Falcons general manager Thomas Dimitroff insists signing Banks wasn't an act of charity or some publicity stunt. Banks lost 10 years of his football career over a crime he didn't commit, but the Falcons believe he can contribute.
Banks is a longshot, no doubt. It only adds to his drive.
"I'm well aware of what people think about this," Banks told SI.com's Peter King in a Tuesday story. "That's not something I can control. All I know is I have been given a chance. As coach (Mike) Smith and Mr. Dimitroff told me, 'We didn't bring you here for nothing. There's no reason for us to bring you in, unless we think you have a chance to help us.'
"But when people say I really don't have a chance, it fuels me. I do have to cover some ground, but what I'm happy about right now is that even though I am 27, I'm a young 27."
After he was exonerated on rape and kidnap charges last year, Banks worked out for five teams without receiving a contract offer. He needed to get into football shape, which he did by working out with Cincinnati Bengals linebacker Rey Maualuga and other players.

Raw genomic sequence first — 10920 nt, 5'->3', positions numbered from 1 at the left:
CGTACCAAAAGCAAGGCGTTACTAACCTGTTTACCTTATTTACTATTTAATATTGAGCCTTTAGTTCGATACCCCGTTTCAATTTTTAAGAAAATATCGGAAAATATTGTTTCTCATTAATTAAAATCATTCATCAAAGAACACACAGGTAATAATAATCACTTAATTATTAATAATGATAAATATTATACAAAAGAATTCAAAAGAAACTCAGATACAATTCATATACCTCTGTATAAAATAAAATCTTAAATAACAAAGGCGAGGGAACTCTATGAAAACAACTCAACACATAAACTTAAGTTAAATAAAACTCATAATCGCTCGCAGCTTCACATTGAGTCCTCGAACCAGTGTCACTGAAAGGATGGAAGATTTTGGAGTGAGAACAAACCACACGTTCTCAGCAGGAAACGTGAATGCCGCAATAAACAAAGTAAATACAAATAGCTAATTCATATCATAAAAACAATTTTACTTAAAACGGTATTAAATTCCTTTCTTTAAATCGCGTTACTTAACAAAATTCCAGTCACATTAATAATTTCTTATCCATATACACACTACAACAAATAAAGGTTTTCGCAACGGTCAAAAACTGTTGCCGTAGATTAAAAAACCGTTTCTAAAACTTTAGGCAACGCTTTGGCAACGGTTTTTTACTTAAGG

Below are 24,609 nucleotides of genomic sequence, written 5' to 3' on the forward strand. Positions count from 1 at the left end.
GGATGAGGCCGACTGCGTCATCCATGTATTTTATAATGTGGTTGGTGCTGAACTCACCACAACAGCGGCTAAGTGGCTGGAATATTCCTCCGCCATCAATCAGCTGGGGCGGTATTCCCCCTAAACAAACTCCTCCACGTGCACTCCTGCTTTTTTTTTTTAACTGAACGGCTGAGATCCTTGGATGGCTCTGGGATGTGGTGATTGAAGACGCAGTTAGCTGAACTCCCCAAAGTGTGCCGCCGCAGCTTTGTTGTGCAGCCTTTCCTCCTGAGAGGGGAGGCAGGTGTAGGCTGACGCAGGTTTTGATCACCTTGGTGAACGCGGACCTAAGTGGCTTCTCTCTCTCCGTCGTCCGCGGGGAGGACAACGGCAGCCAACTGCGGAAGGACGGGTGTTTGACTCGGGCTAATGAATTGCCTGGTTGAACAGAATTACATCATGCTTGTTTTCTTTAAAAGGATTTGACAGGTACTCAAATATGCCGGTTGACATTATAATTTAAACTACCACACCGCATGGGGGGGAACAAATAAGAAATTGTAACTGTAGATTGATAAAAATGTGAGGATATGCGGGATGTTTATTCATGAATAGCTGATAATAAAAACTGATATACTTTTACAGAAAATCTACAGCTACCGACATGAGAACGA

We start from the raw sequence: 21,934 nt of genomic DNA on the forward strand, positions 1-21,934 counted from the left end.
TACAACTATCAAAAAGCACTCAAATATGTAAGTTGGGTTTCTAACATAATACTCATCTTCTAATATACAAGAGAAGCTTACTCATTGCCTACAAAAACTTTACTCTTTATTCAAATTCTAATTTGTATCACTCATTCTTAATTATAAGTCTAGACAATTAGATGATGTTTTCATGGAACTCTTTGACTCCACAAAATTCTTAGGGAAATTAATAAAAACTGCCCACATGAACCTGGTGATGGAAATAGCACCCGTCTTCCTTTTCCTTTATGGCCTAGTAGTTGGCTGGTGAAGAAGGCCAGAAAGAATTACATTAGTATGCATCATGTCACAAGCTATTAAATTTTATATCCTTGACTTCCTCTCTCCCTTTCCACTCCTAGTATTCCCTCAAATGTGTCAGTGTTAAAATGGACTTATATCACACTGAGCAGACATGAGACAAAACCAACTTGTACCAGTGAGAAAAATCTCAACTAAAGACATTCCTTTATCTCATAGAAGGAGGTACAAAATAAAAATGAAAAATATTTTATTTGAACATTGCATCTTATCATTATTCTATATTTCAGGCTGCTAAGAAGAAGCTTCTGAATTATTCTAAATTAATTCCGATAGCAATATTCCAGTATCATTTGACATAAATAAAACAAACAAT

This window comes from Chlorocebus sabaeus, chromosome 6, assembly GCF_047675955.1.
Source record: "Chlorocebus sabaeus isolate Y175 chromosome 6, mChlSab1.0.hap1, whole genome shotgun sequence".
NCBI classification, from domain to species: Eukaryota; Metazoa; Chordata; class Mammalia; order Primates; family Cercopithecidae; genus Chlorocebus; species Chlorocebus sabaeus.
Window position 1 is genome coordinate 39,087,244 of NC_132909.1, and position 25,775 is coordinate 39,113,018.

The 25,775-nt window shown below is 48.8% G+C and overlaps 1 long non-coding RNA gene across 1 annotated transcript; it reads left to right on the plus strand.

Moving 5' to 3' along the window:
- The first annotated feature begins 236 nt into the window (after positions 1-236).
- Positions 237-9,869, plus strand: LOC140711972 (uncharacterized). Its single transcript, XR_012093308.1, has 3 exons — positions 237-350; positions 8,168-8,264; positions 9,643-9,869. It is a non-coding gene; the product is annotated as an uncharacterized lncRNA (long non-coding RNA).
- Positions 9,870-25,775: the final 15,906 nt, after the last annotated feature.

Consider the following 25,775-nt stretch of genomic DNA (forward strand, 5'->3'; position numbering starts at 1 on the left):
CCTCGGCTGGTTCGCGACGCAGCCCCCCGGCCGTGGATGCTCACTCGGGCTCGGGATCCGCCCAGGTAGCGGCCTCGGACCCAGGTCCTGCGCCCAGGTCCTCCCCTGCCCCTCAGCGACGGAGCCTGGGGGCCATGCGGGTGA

"When you've been through 10 years of hell, and you get a chance to fulfill your dream, you're not going to take that lightly," Banks said. "After working out with these guys this offseason, I believe in myself as a player even more. I truly believe I will make a 53-man roster. I believe I will play. And I believe eventually I will start."
If Banks plays even one regular-season down for an NFL team next season, he should get every vote for the Comeback Player of the Year Award. Hell, they should name the damn thing after him.
Follow Dan Hanzus on Twitter @DanHanzus.